public void test_login(){
     solo.enterText(0,username);
     solo.enterText(1,password);
     solo.clickOnButton("Login");
     assertTrue(solo.searchText("Please wait. Logging in."));
     solo.waitForActivity("com.pointabout.personal.MainTabActivity", 3000);
     solo.assertCurrentActivity("The activity should be Main Tab", "MainTabActivity");
     solo.sendKey(Solo.MENU);
     solo.clickOnText("Logout");
     solo.waitForText("Are you sure you want to log out");
     solo.clickOnButton("Logout");
     solo.waitForText("You have been logged out of Personal.");

The solo object provides access to the enterText method which requires two parameters that allow some text to be entered into a text input field within the app. The first value of the parameters represents the IDs of the input text field on the login screen. The second parameter is the string that should be entered. The clickOnButton() method “clicks” the button to login the user.

The waitForActivity()method waits for the login activity of the app until the user is logged in. After a successful login, Robotium uses the assertCurrentActivity() method to verify if the Main activity is shown . At the end of the test method, a JUnit assertTrue verification is performed to check whether or not the main activity. Also thru solo you can have access to the device buttons (Menu, Back, Home) sendKey().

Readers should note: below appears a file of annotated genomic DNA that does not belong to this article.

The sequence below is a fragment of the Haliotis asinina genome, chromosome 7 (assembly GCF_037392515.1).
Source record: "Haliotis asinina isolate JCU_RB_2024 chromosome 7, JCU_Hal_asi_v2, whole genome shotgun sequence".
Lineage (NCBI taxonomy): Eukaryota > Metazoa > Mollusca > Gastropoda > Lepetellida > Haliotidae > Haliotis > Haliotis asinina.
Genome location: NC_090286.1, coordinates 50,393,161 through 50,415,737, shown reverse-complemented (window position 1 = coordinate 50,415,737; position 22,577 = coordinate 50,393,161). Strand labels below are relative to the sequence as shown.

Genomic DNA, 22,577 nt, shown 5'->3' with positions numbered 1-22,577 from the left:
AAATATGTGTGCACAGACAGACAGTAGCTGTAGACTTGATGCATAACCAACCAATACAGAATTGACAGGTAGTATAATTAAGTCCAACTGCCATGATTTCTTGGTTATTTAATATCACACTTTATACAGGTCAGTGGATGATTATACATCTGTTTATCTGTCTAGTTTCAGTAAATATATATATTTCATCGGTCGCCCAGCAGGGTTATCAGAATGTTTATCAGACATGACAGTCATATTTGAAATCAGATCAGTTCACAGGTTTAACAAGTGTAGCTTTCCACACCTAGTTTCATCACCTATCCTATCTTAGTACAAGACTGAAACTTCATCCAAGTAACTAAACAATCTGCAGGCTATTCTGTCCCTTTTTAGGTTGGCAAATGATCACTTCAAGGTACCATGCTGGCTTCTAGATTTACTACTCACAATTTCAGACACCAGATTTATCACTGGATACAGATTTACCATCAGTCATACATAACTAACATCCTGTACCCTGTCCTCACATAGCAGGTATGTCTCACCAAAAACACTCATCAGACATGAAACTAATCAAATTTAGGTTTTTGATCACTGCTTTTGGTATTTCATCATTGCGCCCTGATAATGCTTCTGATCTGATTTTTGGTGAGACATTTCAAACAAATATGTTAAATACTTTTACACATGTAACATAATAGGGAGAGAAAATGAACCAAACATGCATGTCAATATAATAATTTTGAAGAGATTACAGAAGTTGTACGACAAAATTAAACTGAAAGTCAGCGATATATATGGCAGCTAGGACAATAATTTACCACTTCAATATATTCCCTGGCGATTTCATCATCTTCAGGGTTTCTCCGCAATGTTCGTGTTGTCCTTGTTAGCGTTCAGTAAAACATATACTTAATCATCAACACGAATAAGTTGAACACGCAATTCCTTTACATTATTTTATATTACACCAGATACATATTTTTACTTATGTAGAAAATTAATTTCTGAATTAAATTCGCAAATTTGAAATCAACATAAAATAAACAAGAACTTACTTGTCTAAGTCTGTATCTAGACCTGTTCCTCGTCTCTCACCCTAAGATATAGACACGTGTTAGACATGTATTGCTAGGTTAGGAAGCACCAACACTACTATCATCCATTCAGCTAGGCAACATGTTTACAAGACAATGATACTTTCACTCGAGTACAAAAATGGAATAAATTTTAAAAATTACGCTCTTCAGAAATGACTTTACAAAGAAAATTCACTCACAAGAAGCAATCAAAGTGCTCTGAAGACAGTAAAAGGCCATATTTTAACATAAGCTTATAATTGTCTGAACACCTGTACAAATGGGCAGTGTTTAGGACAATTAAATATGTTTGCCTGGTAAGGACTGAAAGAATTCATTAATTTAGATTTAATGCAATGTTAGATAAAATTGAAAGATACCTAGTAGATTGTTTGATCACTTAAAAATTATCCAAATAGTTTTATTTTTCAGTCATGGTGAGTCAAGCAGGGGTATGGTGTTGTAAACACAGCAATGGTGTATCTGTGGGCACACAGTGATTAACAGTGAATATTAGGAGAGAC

The id’s of elements the test developer can found from eclipse. Open the application on device at the page  who elements you need to find, and open the hierarchy view from Eclipse, and all information related to id’s are there.

C:  At the end of a test run, the tearDown() method is called to close all activities and to clean up the solo object.

@Override
      protected void tearDown() throws Exception{
            try {
                  solo.finalize();
                  } catch (Throwable e) {
                  e.printStackTrace();
                  }